Old June 26th, 2020, 05:30
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devildog0 devildog0 is offline
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Re: CB Radio in the XJ

Quote:
Originally Posted by Nimrod View Post
Preparing for and passing the technician licensing test is so easy even a nimrod can do it.

KM6DDO
5 year old kids pass it often enough. Heck if I can pass it a baby should be able to pass it
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2004 Suzuki DL650 VStrom/1978 Suzuki GS1000E/2003 Yamaha TW200
1982 Suzuki GS850G (barnfind project)
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  #24  
Old June 26th, 2020, 06:16
XJlimitedx99 XJlimitedx99 is offline
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Re: CB Radio in the XJ

I have my radio mounted to my center console wedged in next to my driver's seat. I've never seen anybody else mount the radio in that location but I really like having it there. The controls can be slightly awkward to reach but I prefer having the radio out of the way because I do not use it all that often.

The seat covers the internal speaker on the radio so I have an external speaker mounted on the dash near the base of the A-pillar. The external speaker works great. Loud and clear.

I have a 4 ft Firestik antenna mounted at my tail light. My SWR is 1.25 on both channels 1 and 40. Its one of the best performing CB setups I've been around.

Oh, and I also have a PA horn mounted under the hood, just for S&G
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  #25  
Old June 26th, 2020, 06:50
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Rob Mayercik Rob Mayercik is offline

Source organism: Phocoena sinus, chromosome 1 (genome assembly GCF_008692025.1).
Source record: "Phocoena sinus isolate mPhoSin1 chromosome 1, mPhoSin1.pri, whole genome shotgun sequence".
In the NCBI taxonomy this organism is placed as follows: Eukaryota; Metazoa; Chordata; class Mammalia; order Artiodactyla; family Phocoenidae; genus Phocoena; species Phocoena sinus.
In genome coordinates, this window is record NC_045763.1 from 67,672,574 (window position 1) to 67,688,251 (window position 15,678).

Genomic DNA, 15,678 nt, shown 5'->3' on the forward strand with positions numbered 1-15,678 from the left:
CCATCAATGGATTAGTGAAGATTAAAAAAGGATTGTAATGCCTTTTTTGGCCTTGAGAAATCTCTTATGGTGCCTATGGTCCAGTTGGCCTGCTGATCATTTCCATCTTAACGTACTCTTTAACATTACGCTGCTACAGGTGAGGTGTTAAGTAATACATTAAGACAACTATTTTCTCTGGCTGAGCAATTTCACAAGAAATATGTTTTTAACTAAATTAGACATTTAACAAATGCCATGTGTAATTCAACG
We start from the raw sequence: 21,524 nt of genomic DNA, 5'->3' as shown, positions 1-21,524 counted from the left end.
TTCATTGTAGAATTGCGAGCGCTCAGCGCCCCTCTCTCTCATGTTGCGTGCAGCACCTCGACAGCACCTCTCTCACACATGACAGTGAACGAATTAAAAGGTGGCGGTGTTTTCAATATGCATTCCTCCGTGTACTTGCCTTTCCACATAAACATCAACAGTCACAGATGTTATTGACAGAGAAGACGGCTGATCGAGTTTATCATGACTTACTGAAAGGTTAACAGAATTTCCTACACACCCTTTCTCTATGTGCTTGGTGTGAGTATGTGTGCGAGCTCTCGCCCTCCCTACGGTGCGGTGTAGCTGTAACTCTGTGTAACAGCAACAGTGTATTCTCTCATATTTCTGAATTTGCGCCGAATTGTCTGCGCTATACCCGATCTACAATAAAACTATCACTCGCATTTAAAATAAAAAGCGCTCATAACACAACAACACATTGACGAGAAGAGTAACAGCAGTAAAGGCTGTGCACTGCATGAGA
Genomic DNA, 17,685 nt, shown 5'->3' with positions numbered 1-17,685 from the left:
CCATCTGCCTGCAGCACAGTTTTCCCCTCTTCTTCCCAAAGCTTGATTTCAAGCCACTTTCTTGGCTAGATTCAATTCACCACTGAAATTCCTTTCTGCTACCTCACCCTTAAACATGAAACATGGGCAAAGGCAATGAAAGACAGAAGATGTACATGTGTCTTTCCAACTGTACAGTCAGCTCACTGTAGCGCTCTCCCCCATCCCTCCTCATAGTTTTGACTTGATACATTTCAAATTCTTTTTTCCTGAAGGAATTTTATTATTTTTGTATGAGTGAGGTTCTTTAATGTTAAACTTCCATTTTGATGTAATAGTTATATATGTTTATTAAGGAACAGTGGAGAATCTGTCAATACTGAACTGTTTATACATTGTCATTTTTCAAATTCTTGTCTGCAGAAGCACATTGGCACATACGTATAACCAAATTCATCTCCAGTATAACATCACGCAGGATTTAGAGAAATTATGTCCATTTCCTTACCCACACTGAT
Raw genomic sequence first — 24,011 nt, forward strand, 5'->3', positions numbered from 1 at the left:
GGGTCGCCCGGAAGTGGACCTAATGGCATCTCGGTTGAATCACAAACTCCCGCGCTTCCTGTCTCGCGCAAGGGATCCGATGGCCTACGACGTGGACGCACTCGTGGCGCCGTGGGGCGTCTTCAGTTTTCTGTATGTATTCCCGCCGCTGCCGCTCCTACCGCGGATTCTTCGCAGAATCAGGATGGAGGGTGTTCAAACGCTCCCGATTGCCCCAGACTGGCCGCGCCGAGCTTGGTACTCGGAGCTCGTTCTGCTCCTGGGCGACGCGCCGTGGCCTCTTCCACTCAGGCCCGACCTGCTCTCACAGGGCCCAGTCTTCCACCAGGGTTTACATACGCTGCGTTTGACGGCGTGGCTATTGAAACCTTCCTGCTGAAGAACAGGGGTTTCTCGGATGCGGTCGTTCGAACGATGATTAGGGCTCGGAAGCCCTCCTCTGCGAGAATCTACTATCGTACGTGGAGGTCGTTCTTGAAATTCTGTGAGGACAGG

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Re: CB Radio in the XJ

Quote:
Originally Posted by XJlimitedx99 View Post
I have my radio mounted to my center console wedged in next to my driver's seat. I've never seen anybody else mount the radio in that location but I really like having it there. The controls can be slightly awkward to reach but I prefer having the radio out of the way because I do not use it all that often.
I had my old one wedged between the passenger seat and console for a long time, but I found it was always shifting around on me (particulary on the trail where it was bumpier) and it also tended to put the radio's weight on the antenna cable; I think that damaged the cable doing that. Another downside was having to drape the mic cord across the console/handbrake, but that wouldn't be an issue for what you're doing.

Still, I'm happy with my overhead radio mount and remote mic. To each their own.
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  #26  
Old June 26th, 2020, 07:31
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Anak Anak is offline
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Re: CB Radio in the XJ

The right ham radio is much more gracefully mounted in an XJ, especially in an older one ('96 down).

I have a Kenwood TM-V71A. It is a dual band unit (2m, 70cm) with a detachable face. I have the base mounted under the passenger seat, the head unit mounted in the coin tray in the console, the mic jack mounted in the rear of the console and the mic bracket on the side of the console. Everything that matters is in easy reach and the support elements are all tucked out of the way.

I will have to see if I have good pics or need to take some.

If you are thinking about ham, do it. Far better than CB. Opens up a whole world of options for communication.
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  #27  
Old June 26th, 2020, 17:22
Black1990jeep Black1990jeep is offline
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Re: CB Radio in the XJ

Whats the scoop on the ham radio types, I see dual bands, UHF, VHF, 2 meter, HF, 50 Mhz, 144 Mhz, 430Mhz, all mode, etc... on the radio feature descriptions. I assume these all are frequency ranges, but what is commonly used? Will I miss put on some highly useful things if I dont get a dual band? which bands are in the dual bands? seeing a 50, 144 and 430 Mhz radio, seems to me there maybe tribands out there, no? Where is uhf verses vhf on the spectrum verses the Mhz values. FM, isnt that the commercial radio fm band?